Goodbye G&S

The Arts

The writer Ray Galton has died at 88, following his writing partner Alan Simpson by just a year, and their passing marks the end of one of the great comedy partnerships.

The writing team regularly voted the funniest in sitcom history created ‘Hancock’s Half Hour’ and ‘Steptoe & Son’. The success of the Hancock show, which ran first on radio and later on television from 1954 to 1961, saw the duo regularly hailed as the creators of situation comedy.

‘Steptoe and Son’, starring Harry H Corbett and Wilfrid Brambell, was in many ways even better than Hancock (Hancock’s TV shows suffered from his habit of reading cue cards). The rag and bone men comedy ran for eight series until 1972. At its peak, it commanded an audience of 28 million viewers.

When he received the entertainment industry’s most prestigious award, a Bafta fellowship, in 2016, Ray Galton referred  several of their greatest scriptwriting triumphs, including the most famous episodes of Hancock’s Half Hour, The Radio Ham and The Blood Donor. The pair worked together for more than 60 years, after meeting while they were being treated for tuberculosis at the same Surrey sanatorium in 1949. He and Simpson wrote to Frank Muir and Denis Norden, the leading comedy writers of the day, and were invited to the BBC’s Broadcasting House for a chat.

Hancock became the most famous performer in Britain, gaining 20 million listeners. His alter ego, Anthony Aloysius St John Hancock, resident of 23 Railway Cuttings, East Cheam, was a version of himself, but dressed like a dandy and filled with delusions of grandeur. Regular performers included Sid James, Hattie Jacques and Kenneth Williams.

Speaking in 1997, Galton said: ‘Finding the plots used to be lot easier for me than the writing. Nowadays, I find the ideas much more difficult. Practically everything has been done.’

They wrote a number of films, including:

PRIDE OF THE REGIMENT (1958)
Commentary for Peter Sellers

THE REBEL (1960)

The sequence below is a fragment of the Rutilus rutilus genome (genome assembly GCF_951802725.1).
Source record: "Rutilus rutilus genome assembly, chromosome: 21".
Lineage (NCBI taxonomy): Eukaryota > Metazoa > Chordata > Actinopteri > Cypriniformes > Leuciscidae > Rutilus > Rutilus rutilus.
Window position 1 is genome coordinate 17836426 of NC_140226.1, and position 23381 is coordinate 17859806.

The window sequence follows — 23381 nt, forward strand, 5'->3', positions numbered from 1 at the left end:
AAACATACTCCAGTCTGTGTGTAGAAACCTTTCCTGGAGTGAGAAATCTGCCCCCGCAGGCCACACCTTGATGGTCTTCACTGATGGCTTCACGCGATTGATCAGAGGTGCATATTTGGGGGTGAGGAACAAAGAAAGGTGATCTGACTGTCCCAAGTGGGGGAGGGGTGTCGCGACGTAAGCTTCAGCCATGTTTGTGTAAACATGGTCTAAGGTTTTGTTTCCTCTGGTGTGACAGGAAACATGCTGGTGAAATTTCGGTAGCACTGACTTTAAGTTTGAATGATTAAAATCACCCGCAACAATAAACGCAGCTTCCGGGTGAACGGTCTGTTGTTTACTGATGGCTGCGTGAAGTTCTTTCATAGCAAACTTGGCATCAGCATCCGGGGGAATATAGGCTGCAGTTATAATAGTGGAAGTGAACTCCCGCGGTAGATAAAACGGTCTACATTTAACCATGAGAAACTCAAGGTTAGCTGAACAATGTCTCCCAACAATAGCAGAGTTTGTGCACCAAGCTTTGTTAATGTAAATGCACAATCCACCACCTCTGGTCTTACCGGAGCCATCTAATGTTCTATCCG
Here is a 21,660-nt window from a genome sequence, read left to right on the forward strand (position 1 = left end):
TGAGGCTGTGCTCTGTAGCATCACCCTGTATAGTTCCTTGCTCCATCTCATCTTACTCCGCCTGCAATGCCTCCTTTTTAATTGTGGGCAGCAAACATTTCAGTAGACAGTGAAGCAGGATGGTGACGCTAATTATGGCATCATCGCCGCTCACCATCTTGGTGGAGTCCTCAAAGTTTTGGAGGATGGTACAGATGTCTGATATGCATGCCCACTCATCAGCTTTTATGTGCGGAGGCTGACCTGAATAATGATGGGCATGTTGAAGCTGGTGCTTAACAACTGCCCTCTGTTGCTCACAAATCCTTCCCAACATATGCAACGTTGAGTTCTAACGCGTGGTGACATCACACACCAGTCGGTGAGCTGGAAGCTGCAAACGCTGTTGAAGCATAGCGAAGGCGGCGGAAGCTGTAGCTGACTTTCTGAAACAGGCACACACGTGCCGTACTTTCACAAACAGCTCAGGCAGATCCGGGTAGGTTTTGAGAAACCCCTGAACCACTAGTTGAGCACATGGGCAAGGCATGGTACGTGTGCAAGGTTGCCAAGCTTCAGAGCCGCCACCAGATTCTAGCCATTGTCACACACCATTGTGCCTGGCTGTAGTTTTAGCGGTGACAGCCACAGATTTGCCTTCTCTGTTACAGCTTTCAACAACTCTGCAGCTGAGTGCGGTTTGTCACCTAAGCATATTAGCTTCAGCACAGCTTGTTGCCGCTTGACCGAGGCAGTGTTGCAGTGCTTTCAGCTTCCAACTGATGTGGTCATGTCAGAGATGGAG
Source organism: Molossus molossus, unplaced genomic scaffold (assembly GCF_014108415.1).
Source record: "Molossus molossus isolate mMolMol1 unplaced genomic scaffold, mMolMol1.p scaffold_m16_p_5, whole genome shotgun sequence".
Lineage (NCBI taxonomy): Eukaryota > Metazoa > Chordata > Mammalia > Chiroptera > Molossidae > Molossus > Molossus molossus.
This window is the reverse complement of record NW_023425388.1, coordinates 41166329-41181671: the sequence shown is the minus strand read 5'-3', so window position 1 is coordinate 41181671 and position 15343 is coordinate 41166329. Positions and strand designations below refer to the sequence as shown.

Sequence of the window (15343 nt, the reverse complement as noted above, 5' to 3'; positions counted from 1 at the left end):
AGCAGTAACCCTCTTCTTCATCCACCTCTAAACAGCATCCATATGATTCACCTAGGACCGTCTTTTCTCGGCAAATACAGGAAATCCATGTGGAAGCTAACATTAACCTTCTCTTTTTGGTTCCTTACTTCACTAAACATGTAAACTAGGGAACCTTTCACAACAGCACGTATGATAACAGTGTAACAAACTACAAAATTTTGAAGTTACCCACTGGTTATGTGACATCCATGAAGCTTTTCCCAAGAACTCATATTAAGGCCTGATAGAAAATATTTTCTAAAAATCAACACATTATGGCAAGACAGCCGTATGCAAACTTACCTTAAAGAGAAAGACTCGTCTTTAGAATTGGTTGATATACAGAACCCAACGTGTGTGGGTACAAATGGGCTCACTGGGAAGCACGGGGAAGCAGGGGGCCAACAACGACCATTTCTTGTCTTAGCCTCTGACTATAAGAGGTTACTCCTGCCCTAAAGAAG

Original screenplay starring Tony Hancock

THE BARGEE (1963)
Original screenplay starring Harry H.Corbett

THE WRONG ARM OF THE LAW (1964)
Screenplay starring Peter Sellers & Lionel Jeffries

THE SPY WITH A COLD NOSE (1966)
Screenplay starring Laurence Harvey & Lionel Jeffries

SEVEN DEADLY SINS – (PRIDE) (1969)

LOOT (1970)
Adaptation from Joe Orton’s stageplay starring Lee Remick, Richard Attenborough, & Hywell Bennett

STEPTOE AND SON (1972)
Original screenplay starring Harry H. Corbett & Wilfrid Brambell

STEPTOE AND SON RIDE AGAIN (1973)
Original screenplay starring Harry H. Corbett & Wilfrid Brambell

LE PETOMANE (1977)
Original screenplay starring Leonard Rossiter

THE DAY OFF – Unproduced screenplay for Tony Hancock

To say they were an influence on me is a gross understatement. Through ‘the other G&S’ I learned how to structure comedy, why specific constructions of words are funny, how to balance absurdity with tragedy. Ray Galton told me; ‘Tragedy is funny’, meaning that if you get the tone right, you can see the uplifting absurdity in sadness.

The ending of ‘The Day Off’, the film which Hancock refused to make, but the one which would have been his crowning glory (see articles passim), was brilliantly tragicomic – the script deserves to be published.

6 comments on “Goodbye G&S”

  1. Martin Tolley says:

    “I thought my mother was a bad cook but at least her gravy used to move about.”

  2. David Ronaldson says:

    A great shame. The early Hancocks sometimes suffered from the Goon Show influence – you can take a radio show anywhere without blowing the budget, so sometimes they were just silly. Steptoe and the later Hancocks improved through being more grounded, and certainly rooted in tragedy at times; “Dead Gorky, we are”

  3. admin says:

    I agree. I always liked the chatty bits before the plots got started, which is why ‘A Sunday Afternoon At Home’ is such a classic, more of a Beckett play than a sitcom.

  4. Wayne Mook says:

    Hadn’t realised LE PETOMANE (1977) was that old, me daughter would love it, she finds anything to do trumping hilarious, though they do make a follow though tragic as well as funny

    Some wonderful lines, a sad loss for sure.

    Wayne.

  5. Helen Martin says:

    It was Governor LePetomane in Blazing Saddles. Were they stealing from across the Pond?
    My husband can almost recite The Ham Radio Operator and I wanted to kill someone during Sunday Afternoon at Home. Those two and the Blood Donor will last forever.
    “Everything’s been done.” I think that’s when a writer should stop writing. People have been saying it for hundreds of years and still there is more coming along.

  6. Ian Luck says:

    Le Petomaine, which I believe, translates as ‘The Farter’, was a real entertainer in Victorian times, who, and it’s difficult not to be indelicate here, would perform tricks and mimic animals… With his arse. He could pass wind at will, and play musical instruments with it. A big star for a while. Yes. Those easily shocked Victorians, eh?
    MAN: It was a wonderful entertainment, Millicent. And do you know how he closed proceedigs, hmm?
    MILLICENT: Pray tell, Lupin, dearest.
    LUPIN: He bent over, and farted ‘Le Marseilleise’. For three minutes!
    MILLICENT falls over in a horrified swoon.

Comments are closed.